Education costs rising out of range

Updated: Friday, May 30, 2014
Education costs rising out of range story image
KALAMAZOO, Mich. (NEWSCHANNEL 3) - It's the time of year for pomp and circumstance and graduation parties, as young American men and women make the transition from high school to the rest of their lives.

Never before has the cultivation of young minds been more important for the future of our country.

Tonight, in Tom's Corner, Tom Van Howe says if we expect to compete well in the growing arena of global competition, we should be making it easier for young people to continue their education, not harder.

=====================

We've all heard the numbers. And they're sobering.

In math, our kids rank 36th. In science, 28th. And in reading, 24th.

And its not so much that our scores are getting worse--theirs are getting better.

We're stagnating.

A generation ago the United States had the highest number of college graduates in the world.

Today we rank ninth--behind such countries as South Korea, Japan, China, Canada, and India.

This, at a time when how we compete in a global economy is going to be dictating our future. Whether we wish to burden our young people with this or not, the fact is, they are our warriors in an increasingly competitive battle for survival.  It's a war that will never end.

No longer is it whether the son or daughter is being groomed to take over the family grocery store. The day of the mom and pop enterprise is largely over. The game is now being played on a world stage.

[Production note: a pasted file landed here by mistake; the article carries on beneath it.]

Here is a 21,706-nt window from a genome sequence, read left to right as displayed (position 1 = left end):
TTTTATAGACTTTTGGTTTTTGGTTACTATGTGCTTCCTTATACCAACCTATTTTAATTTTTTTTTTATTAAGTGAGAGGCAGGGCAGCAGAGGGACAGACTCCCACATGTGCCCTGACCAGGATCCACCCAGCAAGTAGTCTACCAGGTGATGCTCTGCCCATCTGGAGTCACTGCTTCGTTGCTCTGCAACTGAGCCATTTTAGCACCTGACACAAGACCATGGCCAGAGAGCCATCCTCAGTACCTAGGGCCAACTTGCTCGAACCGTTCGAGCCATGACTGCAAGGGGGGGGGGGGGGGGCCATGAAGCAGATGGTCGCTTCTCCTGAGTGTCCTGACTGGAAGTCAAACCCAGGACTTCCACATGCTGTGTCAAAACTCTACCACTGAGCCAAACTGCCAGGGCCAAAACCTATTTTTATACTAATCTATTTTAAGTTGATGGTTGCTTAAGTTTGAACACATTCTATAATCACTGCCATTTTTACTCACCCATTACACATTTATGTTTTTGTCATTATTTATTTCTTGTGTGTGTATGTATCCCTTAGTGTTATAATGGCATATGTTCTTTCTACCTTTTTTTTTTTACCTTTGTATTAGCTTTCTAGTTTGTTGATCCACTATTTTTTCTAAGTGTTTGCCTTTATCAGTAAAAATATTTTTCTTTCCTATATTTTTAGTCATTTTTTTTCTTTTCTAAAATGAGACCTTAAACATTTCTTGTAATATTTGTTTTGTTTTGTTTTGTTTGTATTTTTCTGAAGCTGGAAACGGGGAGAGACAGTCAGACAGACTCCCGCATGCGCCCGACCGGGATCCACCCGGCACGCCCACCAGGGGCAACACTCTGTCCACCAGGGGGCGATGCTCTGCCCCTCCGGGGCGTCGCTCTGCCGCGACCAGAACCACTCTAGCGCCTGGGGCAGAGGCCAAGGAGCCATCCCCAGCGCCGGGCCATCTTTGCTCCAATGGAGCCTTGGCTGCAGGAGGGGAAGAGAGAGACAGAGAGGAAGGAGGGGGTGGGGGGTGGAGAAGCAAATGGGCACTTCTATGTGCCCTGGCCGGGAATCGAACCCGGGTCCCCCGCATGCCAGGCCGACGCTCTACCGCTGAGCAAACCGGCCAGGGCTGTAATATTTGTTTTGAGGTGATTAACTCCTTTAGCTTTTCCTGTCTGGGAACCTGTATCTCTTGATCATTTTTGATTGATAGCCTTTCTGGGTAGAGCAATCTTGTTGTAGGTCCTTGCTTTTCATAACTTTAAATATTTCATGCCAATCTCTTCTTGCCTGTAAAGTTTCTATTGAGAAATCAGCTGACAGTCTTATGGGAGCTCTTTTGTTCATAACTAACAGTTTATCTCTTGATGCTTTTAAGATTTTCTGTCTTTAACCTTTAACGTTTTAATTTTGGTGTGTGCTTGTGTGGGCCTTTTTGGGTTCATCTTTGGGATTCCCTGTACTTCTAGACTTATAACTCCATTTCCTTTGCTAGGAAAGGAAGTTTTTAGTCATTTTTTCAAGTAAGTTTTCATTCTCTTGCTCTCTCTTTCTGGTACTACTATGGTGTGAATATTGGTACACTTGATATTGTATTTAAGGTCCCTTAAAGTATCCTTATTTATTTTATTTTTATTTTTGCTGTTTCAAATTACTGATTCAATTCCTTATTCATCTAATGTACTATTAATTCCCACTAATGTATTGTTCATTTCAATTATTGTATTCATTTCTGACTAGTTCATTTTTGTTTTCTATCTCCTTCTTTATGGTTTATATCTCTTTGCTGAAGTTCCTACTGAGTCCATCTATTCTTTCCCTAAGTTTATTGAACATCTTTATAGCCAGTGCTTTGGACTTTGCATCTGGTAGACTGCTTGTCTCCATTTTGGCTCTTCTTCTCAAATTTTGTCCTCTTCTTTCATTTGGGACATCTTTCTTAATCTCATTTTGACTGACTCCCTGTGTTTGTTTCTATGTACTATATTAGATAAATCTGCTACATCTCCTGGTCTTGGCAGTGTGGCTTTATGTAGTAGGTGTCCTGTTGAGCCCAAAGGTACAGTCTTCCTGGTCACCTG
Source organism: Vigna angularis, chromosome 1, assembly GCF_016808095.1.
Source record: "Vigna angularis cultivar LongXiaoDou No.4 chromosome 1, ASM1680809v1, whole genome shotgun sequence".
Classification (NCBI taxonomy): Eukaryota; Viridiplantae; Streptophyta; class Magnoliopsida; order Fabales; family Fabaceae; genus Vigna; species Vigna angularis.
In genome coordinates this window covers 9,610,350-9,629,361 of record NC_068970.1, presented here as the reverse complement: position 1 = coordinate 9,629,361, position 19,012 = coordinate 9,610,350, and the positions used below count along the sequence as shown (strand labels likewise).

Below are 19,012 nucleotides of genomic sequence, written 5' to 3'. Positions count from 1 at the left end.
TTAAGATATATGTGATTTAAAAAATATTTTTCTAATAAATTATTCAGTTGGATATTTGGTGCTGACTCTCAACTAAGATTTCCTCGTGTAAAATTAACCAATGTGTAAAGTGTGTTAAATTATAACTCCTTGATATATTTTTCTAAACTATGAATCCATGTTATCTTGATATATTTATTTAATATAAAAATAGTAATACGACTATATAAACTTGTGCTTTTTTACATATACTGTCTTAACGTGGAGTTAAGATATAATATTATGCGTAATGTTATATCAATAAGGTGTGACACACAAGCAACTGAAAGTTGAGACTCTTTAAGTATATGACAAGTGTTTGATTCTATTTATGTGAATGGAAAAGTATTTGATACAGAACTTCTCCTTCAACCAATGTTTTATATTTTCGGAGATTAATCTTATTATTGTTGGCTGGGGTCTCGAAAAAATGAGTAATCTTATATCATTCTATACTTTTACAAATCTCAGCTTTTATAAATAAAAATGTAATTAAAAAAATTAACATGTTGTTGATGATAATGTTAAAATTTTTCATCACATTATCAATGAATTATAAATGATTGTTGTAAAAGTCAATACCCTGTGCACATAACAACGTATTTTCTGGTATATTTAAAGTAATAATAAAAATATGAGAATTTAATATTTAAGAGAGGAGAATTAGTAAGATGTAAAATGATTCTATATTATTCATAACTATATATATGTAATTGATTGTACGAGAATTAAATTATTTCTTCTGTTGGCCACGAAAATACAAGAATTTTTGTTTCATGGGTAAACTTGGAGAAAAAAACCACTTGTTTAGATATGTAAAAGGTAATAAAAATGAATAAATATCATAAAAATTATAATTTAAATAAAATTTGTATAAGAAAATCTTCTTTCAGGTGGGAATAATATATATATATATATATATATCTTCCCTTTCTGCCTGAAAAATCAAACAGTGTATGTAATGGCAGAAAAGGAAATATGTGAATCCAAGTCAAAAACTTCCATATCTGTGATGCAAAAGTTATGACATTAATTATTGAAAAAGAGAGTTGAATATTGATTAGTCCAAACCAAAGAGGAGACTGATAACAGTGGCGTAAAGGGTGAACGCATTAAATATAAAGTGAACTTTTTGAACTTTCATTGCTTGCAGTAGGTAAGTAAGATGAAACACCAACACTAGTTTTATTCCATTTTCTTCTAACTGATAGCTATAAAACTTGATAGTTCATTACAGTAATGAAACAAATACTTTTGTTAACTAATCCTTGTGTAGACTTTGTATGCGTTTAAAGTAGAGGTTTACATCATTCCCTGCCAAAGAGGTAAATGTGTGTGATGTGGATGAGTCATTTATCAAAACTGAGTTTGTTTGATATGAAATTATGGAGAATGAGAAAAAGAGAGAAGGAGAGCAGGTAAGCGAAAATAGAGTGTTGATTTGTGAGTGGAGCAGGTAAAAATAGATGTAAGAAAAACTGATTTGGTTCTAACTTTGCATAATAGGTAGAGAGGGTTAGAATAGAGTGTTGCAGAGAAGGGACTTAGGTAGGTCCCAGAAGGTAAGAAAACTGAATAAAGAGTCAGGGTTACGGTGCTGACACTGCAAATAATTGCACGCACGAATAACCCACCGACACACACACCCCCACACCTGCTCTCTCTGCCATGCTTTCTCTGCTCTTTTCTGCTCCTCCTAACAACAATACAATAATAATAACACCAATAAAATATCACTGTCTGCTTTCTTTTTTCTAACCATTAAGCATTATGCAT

And how are we helping?

We urge them to borrow large sums of money from the government--with interest rates of roughly 4 to 7 percent--to be paid back after they graduate from college.

With a smile, a signature, a handshake and a few words of encouragement, we award them a diploma and place them in a ten to twenty year financial bind.

Instead of saddling these young men and women with interest-laden debt, why not make it as appealing as buying a new car: "no money down and zero-percent financing." If auto companies can afford to do it to increase sales, we ought to be able to do it to increase our competitive edge.

Not to suggest free education. Just to suggest we drop the burden of interest. Why in the world should a student graduate with a debt of $50,000 and have to pay $80 or $90-thousand over the next 20 years to get out from under it? How about "pay back what you borrow."

To be sure, the government likes things the way they are. Our federal government takes in as much as $65 billion a year on interest from loans made to college students. Isn't that special?

Here's a snapshot of where we stand: more and more young adults want to further their educations. Applications are up at colleges and universities all across the state.

The trouble is, tuition rates over the past thirty years have risen three times faster than median family incomes.

A new ACT study says the average family income for high school seniors has actually declined 12 percent over the past eight years.

People have less and less to pay more and more.

Massachusetts Senator Elizabeth Warren says graduates are so strangled by student debt that for many it's nearly impossible to buy houses or cars or take part in our economy in any substantial way.

And the exact opposite is what we need.

Just as in the world of healthcare, we have to find a way to get control of the cost. There is no sane reason that healthcare and education should continuously outpace inflation.

And there is no sane reason we shouldn't be affordably equipping our young people with everything they need to compete head-to-head in an increasingly competitive world.

It's a cost we'd benefit from greatly.

And our future depends on it.

In this corner...I'm Tom Van Howe.

Business News

Last Update on April 27, 2015 17:31 GMT

PORT LABOR-TRUCKERS

LOS ANGELES (AP) -- Truck drivers who haul goods from the nation's busiest port complex in Southern California have walked off the job in a dispute over their wages and employee status.

Today's strike at the ports of Los Angeles and Long Beach comes after a weekend vote from the Teamsters, who say "several hundred" drivers from four companies are striking.